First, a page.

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U.S. researcher teams up with Canadian fishermen for tagging project – Tracking the mysterious underwater migration of female lobsters

Heather Koopman, senior scientist at the Grand Manan Whale and Seabird Research Station, has enlisted the help of Grand Manan fishermen to tag any female lobsters they catch and to report when they recapture one that’s been tagged. “Some … have gone nine or 10 nautical miles in the space of a little over a week,” said Koopman. “That’s kind of a distance for an animal … that size.” More than 200 lobsters had been tagged for the project by Tuesday. Koopman said the project hopes to reach the 1,000 mark in the next few weeks. >click to read< 07:39

Cuomo requests federal disaster declaration, aid for scallop die-off

Gov. Andrew M. Cuomo on Friday requested the U.S. Department of Commerce issue a disaster declaration for the Peconic Bay scallop fishery, following a catastrophic die-off of scallops in East End waterways. An immediate declaration of a disaster is needed, he said, to provide “direct economic relief for the New York fishing industry.” In a letter to Commerce Secretary Wilbur Ross, Cuomo requested that the federal government formally declare a fishery failure in the bay scallop fishery in the Peconic Bay Estuary due to a “fishery resource disaster.” >click to read< 15:19

New rule allows NB and Southern NE fishermen to stop throwing away fish

The change, which is also expected to be made in Rhode Island and Connecticut, will allow fishermen to make one trip and then return to the three states and offload their catches without going back to sea after every offload,,The conditions are that they must have licenses to catch fluke in the states where they offload, and the states must be open for catching fluke. “We just want to go from state to state and not kill fish unnecessarily. Anyone who thinks fishermen don’t care about fish is wrong,” said Tony Borges, owner and captain of Sao Paulo, Photos, >click to read< 14:12

Instead of throwing their catch overboard, fishermen are feeding the hungry in N.J.

Despite its health benefits, fresh seafood has been a rarity at soup kitchens and food pantries up to now,, Though gleaning of meats and fresh vegetables has been happening for centuries — Hunters for the Hungry has provided 2 million pounds of venison in New Jersey — the aptly named Seafood Gleaning Program is the brainchild of longtime Jersey Shore fisherman Brick Wenzel,, It includes the Fisherman’s Dock Cooperative in Point Pleasant Beach, the Trinity Seafood processing plant in Lakewood, and the nonprofit Fulfill food pantry,,  A $50,000 grant from the Tyson Foods Protein Innovation Fund pays for boxing and labeling. >click to read< 11:56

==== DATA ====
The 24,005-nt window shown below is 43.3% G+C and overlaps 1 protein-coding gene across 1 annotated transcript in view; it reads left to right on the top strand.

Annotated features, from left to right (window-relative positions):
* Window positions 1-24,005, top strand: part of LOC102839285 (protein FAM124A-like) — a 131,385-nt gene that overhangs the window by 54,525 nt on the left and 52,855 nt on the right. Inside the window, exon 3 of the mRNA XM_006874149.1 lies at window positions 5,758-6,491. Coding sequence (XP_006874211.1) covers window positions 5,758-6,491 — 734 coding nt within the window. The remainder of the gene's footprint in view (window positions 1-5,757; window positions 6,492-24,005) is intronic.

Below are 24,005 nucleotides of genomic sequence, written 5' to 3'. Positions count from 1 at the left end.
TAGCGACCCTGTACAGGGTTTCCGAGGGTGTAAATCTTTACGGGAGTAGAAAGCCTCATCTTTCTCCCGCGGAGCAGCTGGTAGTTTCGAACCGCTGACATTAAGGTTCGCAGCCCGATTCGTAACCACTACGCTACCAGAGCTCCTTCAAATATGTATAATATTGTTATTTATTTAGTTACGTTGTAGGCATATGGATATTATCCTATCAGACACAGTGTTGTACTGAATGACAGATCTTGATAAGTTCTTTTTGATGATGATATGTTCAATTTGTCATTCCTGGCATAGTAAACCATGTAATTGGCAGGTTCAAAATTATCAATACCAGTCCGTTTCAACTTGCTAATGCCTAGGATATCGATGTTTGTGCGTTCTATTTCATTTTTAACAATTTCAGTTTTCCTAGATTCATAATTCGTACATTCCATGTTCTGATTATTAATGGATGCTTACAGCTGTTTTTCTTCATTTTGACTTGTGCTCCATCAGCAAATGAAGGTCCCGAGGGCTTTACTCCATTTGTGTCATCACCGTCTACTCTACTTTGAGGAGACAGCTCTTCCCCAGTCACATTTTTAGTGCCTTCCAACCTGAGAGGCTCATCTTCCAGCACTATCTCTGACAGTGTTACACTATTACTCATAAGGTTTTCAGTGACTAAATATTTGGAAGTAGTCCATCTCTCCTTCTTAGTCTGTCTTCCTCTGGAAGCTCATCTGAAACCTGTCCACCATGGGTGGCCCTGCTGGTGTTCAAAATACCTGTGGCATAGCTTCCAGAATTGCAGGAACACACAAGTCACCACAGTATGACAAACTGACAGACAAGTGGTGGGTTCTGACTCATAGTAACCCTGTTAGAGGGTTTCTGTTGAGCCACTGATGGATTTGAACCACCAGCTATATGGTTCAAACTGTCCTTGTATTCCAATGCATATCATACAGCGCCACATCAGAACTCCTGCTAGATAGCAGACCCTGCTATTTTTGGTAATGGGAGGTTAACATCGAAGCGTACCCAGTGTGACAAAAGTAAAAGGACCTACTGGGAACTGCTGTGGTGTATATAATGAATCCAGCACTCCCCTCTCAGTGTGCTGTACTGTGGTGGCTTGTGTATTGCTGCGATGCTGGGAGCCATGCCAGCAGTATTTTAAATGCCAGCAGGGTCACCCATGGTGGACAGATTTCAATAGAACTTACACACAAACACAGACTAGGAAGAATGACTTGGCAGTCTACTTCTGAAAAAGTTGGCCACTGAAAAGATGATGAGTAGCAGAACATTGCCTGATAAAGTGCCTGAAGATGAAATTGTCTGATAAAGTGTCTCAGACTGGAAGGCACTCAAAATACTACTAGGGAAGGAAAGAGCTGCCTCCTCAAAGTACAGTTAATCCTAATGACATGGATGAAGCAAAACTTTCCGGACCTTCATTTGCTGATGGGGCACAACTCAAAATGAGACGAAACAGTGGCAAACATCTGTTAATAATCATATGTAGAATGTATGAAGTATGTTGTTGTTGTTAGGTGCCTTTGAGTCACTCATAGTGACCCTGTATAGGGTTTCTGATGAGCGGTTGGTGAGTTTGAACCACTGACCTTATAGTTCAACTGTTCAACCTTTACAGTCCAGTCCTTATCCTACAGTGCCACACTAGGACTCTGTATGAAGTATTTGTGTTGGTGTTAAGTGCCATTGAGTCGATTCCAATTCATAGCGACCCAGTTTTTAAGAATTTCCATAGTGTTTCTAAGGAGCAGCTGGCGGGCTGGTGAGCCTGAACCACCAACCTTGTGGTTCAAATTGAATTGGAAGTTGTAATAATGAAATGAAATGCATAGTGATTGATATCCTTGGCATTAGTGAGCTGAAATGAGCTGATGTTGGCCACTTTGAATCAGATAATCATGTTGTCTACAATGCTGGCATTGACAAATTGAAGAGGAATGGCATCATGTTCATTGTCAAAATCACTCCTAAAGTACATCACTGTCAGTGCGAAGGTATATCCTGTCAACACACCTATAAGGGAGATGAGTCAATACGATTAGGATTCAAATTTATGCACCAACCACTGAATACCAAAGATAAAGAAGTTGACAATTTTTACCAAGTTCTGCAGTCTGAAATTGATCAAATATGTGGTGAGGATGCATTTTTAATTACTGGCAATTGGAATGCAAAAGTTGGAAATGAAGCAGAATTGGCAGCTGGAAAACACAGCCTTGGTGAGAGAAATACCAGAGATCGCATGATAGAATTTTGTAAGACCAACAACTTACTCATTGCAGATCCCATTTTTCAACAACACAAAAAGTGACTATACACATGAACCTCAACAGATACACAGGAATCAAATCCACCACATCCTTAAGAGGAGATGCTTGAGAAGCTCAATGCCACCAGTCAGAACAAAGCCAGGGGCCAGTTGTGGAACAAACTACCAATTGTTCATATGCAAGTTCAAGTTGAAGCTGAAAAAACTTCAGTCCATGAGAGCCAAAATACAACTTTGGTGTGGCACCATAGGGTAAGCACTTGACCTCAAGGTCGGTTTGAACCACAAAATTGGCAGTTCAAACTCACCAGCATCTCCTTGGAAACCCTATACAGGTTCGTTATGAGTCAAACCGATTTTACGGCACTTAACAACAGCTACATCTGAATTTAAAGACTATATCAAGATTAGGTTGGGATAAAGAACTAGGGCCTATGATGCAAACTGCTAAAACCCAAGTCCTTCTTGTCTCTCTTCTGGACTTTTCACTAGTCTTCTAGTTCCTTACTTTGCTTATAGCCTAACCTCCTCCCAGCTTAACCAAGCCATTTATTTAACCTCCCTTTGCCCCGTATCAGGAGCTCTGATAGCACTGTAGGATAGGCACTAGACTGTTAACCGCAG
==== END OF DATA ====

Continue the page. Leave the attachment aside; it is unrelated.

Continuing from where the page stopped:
CLF says nothing short of an end to directed fishing – Another cut in cod fishing not enough for environmentalists

Fishing regulators are proposing another cutback to the catch limits for Atlantic cod, but some environmentalists say the move isn’t significant enough to slow the loss of the species. Atlantic cod fishing was once one of the biggest marine industries in New England, but the fishery has deteriorated after years of overfishing and environmental changes. Fishermen caught less than 2 million pounds of the fish in 2017, decades after routinely catching more than 100 million pounds annually in the early 1980s. It was the worst year for the fishery in its history. >click to read< 10:31

Proposed land trade may turn the tide for Sitka’s maritime industry

A private business has proposed building a new marine haulout in Sitka, in exchange for 17 acres of city-owned waterfront just north of its private cruise ship terminal. The deal was well-received by the board of Sitka’s industrial park at its latest meeting on Wednesday (12-4-19), and by the large number of Sitka’s commercial fishing fleet who attended. >click to read< 08:25

After three years at the helm of FISH-NL, Ryan Cleary contemplates his future

The large FISH-NL banner that hung behind the head table at every membership meeting lies on the floor, half rolled up.“You can tell how many meetings we had,” Cleary said, pointing to the numerous pin holes in the corners of the vinyl sign. Cleary may be dismantling his office and walking away from FISH-NL, but he’s far from done fighting for what he believes in.,,, In 2016, when several fishermen, one by one, approached him for help to start a new union, apart from the FFAW-Unifor, Cleary was full steam ahead. >click to read< 07:46